‘Berlin’ Is the ‘Money Heist’ Spinoff We Never Knew We Needed
Berlin is the Money Heist spinoff we never knew we needed… but we’re so glad it’s almost here.
Since Berlin (Pedro González Alonso) was hands-down the most captivating (and problematic) character in the Spanish heist drama, fans always wanted to get to know more of him, especially after he sacrificed himself in the season 1 finale for his team, largely due to his terminal illness, redeeming himself in the process.
Quickly rising the ranks as a fan-favorite, the writers kept Berlin’s spirit alive in the following seasons via flashbacks, noting that he always had a hand in the planning of the heists, even if he wasn’t around to see them through. And it became more and more clear that there was an unsatiable thirst from audiences to explore additional parts of the character’s origin story; thus, a prequel to Money Heist focusing solely on Berlin’s prior escapades only made sense.
As seen in the later season of Money Heist, or La Casa de Papel, Berlin garnered even more intrigue when his son, Rafael (Patrick Criado) joined the heist. The former Electronics Engineer from MIT is Berlin’s prodigal son, whose only request was not to end up a thief like his father, also drew attention after entering a relationship with his father’s wife, Tatiana. It’s a lot to unpack, clearly, but it’s also proof that there was nothing boring or mediocre about Berlin’s life in the slightest, at any point.
So, again, it warrants a spinoff that digs even deeper into this complex, charismatic, and morally questionable character we’ve all come to love.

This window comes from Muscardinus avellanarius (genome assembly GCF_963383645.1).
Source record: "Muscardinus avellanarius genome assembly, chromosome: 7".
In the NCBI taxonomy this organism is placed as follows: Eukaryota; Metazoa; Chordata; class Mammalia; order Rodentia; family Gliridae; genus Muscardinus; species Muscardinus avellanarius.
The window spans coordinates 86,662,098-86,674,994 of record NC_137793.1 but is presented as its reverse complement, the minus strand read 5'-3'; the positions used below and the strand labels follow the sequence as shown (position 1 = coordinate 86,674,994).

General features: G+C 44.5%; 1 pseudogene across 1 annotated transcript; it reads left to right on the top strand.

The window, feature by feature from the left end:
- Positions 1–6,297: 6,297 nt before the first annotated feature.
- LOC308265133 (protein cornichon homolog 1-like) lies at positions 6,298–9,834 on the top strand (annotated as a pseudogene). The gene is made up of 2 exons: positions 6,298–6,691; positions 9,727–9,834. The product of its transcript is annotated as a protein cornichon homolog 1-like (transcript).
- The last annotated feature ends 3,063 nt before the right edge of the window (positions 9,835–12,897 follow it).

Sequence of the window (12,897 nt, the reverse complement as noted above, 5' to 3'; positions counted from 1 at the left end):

When he joined the Professor’s group in the series, he was already one of the most seasoned robbers of the bunch, having a plethora of experience mapping out and executing heists of ranging scales.
With Berlin: Money Heist, we’re not only going to get to see one of those previous heists in action, but we’re also going to get a sense of the man he was before attempting the biggest heist in history, which made him the beloved criminal we’ve come to know.
Capitalizing on the love already established for the series—one of Netflix’s most popular shows of all time—the prequel finds Berlin, in all his glory as Andrés de Fonollosa, the mastermind behind a heist targeting the biggest auction house in Paris to steal €44 million.
The series trails the planning of a new heist as he recruits his crew: “Michelle Jenner (Isabel) plays Keila, an eminence in electronic engineering; Tristán Ulloa (Fariña) goes into the skin of Damián, a philanthropic professor and Berlin’s confidant; Begoña Vargas (Welcome to Eden) plays Cameron, a kamikaze who always lives on the edge; Julio Peña Fernández (Through My Window) brings to life Roi, Berlin’s faithful squire; and Joel Sánchez plays Bruce, the relentless man of action in the gang.”
While it’s mostly an all-new cast, we’ll see a few familiar faces with Alicia Sierra (Najwa Nimri) and Raquel Murillo (Itziar Ituno) appearing at some point, though it’s unclear what their connection is to the storyline. Is it possible that their paths have always crossed and Berlin was always on their radar way prior to the action at the Royal Mint?
We may not be getting the version of Berlin from the original series, but don’t fret, as the teaser trailer evidenced, he’s still as ruthless, dapper, and flirtatious as ever, meaning that they really did this character–and prequel—justice. The fact that it hails from the original showrunner, Alex Pina, is also a sign that it won’t let the fandom down.
“It’s a trip through the golden age of the character, when he robbed around Europe crazy in love,” Pina previously told TUDUM, adding, “That’s the most surprising, the comedy. You’re going to make people laugh a lot.”
Berlin in his prime, in love, and flexing his comedic bone? As the beloved criminal says in the trailer, “it’s all the things worth living for.”
The full synopsis for the series reads: